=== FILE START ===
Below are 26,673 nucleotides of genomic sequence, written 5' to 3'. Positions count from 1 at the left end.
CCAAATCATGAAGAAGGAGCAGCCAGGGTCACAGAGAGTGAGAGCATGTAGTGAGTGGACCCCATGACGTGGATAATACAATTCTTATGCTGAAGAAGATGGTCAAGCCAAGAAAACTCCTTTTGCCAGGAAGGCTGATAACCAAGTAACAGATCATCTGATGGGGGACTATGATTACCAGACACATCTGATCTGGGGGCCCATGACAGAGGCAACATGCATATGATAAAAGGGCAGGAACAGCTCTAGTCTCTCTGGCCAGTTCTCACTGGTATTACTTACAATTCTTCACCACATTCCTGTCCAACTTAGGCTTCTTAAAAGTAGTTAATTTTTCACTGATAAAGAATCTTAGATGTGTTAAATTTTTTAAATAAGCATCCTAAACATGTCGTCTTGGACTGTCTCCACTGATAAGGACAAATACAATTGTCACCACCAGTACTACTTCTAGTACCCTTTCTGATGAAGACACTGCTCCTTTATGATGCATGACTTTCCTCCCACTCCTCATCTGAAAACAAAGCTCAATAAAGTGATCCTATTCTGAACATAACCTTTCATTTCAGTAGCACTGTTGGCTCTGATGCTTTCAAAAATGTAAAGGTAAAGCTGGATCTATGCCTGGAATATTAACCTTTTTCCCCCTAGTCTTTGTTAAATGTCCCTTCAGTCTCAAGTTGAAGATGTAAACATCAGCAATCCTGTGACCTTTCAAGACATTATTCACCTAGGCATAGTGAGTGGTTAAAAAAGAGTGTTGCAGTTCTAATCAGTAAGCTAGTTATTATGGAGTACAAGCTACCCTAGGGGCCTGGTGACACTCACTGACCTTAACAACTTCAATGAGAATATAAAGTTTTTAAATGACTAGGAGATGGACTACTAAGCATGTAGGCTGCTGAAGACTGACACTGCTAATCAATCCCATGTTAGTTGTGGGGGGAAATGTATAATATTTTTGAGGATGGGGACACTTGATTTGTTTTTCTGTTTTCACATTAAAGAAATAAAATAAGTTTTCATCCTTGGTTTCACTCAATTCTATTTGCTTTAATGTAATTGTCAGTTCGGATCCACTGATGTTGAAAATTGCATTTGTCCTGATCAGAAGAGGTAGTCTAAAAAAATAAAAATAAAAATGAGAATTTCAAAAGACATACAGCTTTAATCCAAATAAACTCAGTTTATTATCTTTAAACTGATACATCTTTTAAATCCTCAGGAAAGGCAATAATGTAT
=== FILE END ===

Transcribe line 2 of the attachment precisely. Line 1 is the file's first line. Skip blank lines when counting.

CCAAATCATGAAGAAGGAGCAGCCAGGGTCACAGAGAGTGAGAGCATGTAGTGAGTGGACCCCATGACGTGGATAATACAATTCTTATGCTGAAGAAGATGGTCAAGCCAAGAAAACTCCTTTTGCCAGGAAGGCTGATAACCAAGTAACAGATCATCTGATGGGGGACTATGATTACCAGACACATCTGATCTGGGGGCCCATGACAGAGGCAACATGCATATGATAAAAGGGCAGGAACAGCTCTAGTCTCTCTGGCCAGTTCTCACTGGTATTACTTACAATTCTTCACCACATTCCTGTCCAACTTAGGCTTCTTAAAAGTAGTTAATTTTTCACTGATAAAGAATCTTAGATGTGTTAAATTTTTTAAATAAGCATCCTAAACATGTCGTCTTGGACTGTCTCCACTGATAAGGACAAATACAATTGTCACCACCAGTACTACTTCTAGTACCCTTTCTGATGAAGACACTGCTCCTTTATGATGCATGACTTTCCTCCCACTCCTCATCTGAAAACAAAGCTCAATAAAGTGATCCTATTCTGAACATAACCTTTCATTTCAGTAGCACTGTTGGCTCTGATGCTTTCAAAAATGTAAAGGTAAAGCTGGATCTATGCCTGGAATATTAACCTTTTTCCCCCTAGTCTTTGTTAAATGTCCCTTCAGTCTCAAGTTGAAGATGTAAACATCAGCAATCCTGTGACCTTTCAAGACATTATTCACCTAGGCATAGTGAGTGGTTAAAAAAGAGTGTTGCAGTTCTAATCAGTAAGCTAGTTATTATGGAGTACAAGCTACCCTAGGGGCCTGGTGACACTCACTGACCTTAACAACTTCAATGAGAATATAAAGTTTTTAAATGACTAGGAGATGGACTACTAAGCATGTAGGCTGCTGAAGACTGACACTGCTAATCAATCCCATGTTAGTTGTGGGGGGAAATGTATAATATTTTTGAGGATGGGGACACTTGATTTGTTTTTCTGTTTTCACATTAAAGAAATAAAATAAGTTTTCATCCTTGGTTTCACTCAATTCTATTTGCTTTAATGTAATTGTCAGTTCGGATCCACTGATGTTGAAAATTGCATTTGTCCTGATCAGAAGAGGTAGTCTAAAAAAATAAAAATAAAAATGAGAATTTCAAAAGACATACAGCTTTAATCCAAATAAACTCAGTTTATTATCTTTAAACTGATACATCTTTTAAATCCTCAGGAAAGGCAATAATGTAT